Bratislava’s People’s Party has exploited widespread disilussion and frustration with corrupt politics to enjoy an electoral boom. Besides loud-speaking, there are core policy reasons behind such success.
- The controversial Citizenship Amendment Bill (CAB) is widely seen as a frontal attack on the secular character of the Indian Constitution, the principle of equality, and it openly discriminates against the Muslim minority. Is India turning into a Hindu’s nationalist state?
- The reemergence of nationalism is a sensible response to the changing social, political and economic circumstances rather than an uncontrolled outburst of destructive human qualities. The less well-off revoke national feelings in order to convince the elites to come back home from their global voyage and put their nation first. How can we progressive liberals combine national and liberal ideas able to give answers to those vulnerable left behind by globalization?
- As it enters a highly uncertain post-Merkel era, Germany needs to face a questions that shakes its very democratic foundations: far right extremism and political violence.
- Targeting people as outsiders is part of the new tribal nationalist agenda to protect majorities against minorities.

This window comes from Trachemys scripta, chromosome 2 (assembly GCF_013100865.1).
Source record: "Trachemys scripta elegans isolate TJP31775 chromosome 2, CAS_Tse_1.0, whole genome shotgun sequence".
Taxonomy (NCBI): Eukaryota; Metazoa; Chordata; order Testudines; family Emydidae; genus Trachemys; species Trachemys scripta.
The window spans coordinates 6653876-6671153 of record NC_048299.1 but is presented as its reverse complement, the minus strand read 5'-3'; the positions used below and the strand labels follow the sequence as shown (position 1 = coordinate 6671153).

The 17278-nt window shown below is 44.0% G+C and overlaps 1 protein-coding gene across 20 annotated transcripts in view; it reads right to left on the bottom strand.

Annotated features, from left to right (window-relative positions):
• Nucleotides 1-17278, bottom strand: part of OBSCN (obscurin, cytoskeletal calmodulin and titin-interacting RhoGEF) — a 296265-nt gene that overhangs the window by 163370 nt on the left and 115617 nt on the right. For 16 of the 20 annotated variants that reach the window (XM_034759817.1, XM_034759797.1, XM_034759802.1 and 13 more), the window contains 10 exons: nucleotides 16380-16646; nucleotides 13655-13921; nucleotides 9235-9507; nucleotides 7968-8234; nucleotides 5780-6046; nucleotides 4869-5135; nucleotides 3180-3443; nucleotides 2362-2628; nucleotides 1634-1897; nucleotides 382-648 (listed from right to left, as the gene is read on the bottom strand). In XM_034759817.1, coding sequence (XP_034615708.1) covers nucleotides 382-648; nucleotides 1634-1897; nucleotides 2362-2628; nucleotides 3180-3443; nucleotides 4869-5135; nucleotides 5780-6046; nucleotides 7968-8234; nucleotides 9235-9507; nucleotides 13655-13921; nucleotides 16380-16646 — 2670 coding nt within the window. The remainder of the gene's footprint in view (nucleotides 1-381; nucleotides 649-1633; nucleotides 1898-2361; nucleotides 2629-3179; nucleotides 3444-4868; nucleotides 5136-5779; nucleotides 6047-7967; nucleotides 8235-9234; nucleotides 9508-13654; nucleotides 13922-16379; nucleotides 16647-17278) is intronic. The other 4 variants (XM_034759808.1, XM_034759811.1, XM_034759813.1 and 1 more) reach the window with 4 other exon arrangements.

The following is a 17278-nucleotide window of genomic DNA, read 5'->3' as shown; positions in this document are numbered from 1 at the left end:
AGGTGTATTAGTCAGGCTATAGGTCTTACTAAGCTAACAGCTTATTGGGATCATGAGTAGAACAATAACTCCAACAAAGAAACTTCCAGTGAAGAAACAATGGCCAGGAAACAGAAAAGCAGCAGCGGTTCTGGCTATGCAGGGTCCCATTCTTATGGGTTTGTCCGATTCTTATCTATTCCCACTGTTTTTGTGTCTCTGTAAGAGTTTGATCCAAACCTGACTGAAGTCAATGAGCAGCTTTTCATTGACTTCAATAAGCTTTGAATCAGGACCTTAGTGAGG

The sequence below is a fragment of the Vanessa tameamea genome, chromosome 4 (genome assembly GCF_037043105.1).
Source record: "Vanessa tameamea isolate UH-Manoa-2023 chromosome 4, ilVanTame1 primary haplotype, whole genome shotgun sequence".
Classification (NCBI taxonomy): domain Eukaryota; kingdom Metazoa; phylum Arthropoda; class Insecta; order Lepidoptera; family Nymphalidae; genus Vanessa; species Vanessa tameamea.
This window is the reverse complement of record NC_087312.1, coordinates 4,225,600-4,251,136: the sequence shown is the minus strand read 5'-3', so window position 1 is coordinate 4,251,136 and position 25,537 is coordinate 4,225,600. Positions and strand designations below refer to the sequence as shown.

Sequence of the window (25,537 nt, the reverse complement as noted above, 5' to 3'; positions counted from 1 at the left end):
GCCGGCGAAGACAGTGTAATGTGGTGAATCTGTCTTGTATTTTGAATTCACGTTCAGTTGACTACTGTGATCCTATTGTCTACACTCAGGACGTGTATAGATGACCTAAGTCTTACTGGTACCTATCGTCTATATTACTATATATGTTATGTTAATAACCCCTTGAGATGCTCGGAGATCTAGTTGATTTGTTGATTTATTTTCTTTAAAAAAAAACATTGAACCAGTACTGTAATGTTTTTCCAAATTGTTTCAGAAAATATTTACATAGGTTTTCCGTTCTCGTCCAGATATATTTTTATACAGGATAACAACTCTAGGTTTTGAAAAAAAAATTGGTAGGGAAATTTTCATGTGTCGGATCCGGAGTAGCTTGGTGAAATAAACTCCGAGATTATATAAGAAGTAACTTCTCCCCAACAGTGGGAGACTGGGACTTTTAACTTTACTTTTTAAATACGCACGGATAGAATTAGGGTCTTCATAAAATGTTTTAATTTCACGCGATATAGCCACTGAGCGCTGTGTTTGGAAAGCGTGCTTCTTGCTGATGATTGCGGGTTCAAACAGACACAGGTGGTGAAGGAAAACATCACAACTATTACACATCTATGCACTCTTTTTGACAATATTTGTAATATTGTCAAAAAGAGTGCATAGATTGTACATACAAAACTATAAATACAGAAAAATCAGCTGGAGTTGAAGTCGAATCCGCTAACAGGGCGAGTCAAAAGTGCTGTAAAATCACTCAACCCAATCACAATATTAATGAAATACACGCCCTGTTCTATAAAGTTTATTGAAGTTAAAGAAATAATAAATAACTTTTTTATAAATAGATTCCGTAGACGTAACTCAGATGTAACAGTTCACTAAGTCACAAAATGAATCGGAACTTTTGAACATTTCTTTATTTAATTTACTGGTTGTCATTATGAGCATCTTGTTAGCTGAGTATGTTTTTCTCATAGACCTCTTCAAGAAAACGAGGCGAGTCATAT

- But what is the contemporary world like and in particular, how can we describe contemporary international relations?
- It was not very long ago that religion was regarded as a relic, at least as far as politics are concerned. Now this picture itself seems an artifact of history. With the gods once again afoot in the public square, religion has returned to occupy political actors and theorists alike. Especially salient, of course, is the nationalist brand of religious revivalism, unmistakably associated with the indiscriminate political violence that has become a fixture of contemporary life.
- Nationalism is not an old war. It came into being because monarchies were collapsing in Europe and people were afraid that in the absence of a royal dynasty mediating between the heavens and the earth no one could retain the allegiance of the people towards the State.
- Military coups and Turkey. For years this seemed to be an indissoluble dyad. Even in 2007, when a general election was held, the foreign press, including Italy’s, poured into the country fearing a coup d’état. Nothing of the sort. Erdogan’s AKP’s continuous victories seemed to be a sign of stability and of a democratic process that appeared to have quashed the danger of military intervention that until just a few years ago had characterised Turkish history.
- Some notes on the cultural background of xenophobia